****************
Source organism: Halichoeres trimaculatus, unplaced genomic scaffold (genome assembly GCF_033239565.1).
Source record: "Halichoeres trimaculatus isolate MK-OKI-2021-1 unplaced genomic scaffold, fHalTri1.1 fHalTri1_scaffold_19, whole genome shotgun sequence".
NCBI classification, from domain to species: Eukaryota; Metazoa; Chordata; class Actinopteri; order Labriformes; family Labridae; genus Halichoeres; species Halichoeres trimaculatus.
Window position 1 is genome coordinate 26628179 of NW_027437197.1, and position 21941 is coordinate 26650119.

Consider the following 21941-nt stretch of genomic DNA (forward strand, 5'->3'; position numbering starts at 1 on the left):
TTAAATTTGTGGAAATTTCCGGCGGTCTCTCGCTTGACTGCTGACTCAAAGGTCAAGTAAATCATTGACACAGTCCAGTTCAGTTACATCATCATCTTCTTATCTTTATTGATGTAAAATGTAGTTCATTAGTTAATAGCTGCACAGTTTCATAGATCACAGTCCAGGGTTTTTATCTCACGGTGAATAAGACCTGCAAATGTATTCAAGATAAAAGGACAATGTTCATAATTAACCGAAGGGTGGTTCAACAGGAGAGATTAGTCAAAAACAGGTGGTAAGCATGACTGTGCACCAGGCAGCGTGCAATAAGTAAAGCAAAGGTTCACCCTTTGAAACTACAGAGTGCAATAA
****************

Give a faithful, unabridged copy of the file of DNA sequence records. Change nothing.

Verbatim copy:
Source organism: Halichoeres trimaculatus, unplaced genomic scaffold (genome assembly GCF_033239565.1).
Source record: "Halichoeres trimaculatus isolate MK-OKI-2021-1 unplaced genomic scaffold, fHalTri1.1 fHalTri1_scaffold_19, whole genome shotgun sequence".
NCBI classification, from domain to species: Eukaryota; Metazoa; Chordata; class Actinopteri; order Labriformes; family Labridae; genus Halichoeres; species Halichoeres trimaculatus.
Window position 1 is genome coordinate 26628179 of NW_027437197.1, and position 21941 is coordinate 26650119.

Consider the following 21941-nt stretch of genomic DNA (forward strand, 5'->3'; position numbering starts at 1 on the left):
TTAAATTTGTGGAAATTTCCGGCGGTCTCTCGCTTGACTGCTGACTCAAAGGTCAAGTAAATCATTGACACAGTCCAGTTCAGTTACATCATCATCTTCTTATCTTTATTGATGTAAAATGTAGTTCATTAGTTAATAGCTGCACAGTTTCATAGATCACAGTCCAGGGTTTTTATCTCACGGTGAATAAGACCTGCAAATGTATTCAAGATAAAAGGACAATGTTCATAATTAACCGAAGGGTGGTTCAACAGGAGAGATTAGTCAAAAACAGGTGGTAAGCATGACTGTGCACCAGGCAGCGTGCAATAAGTAAAGCAAAGGTTCACCCTTTGAAACTACAGAGTGCAATAA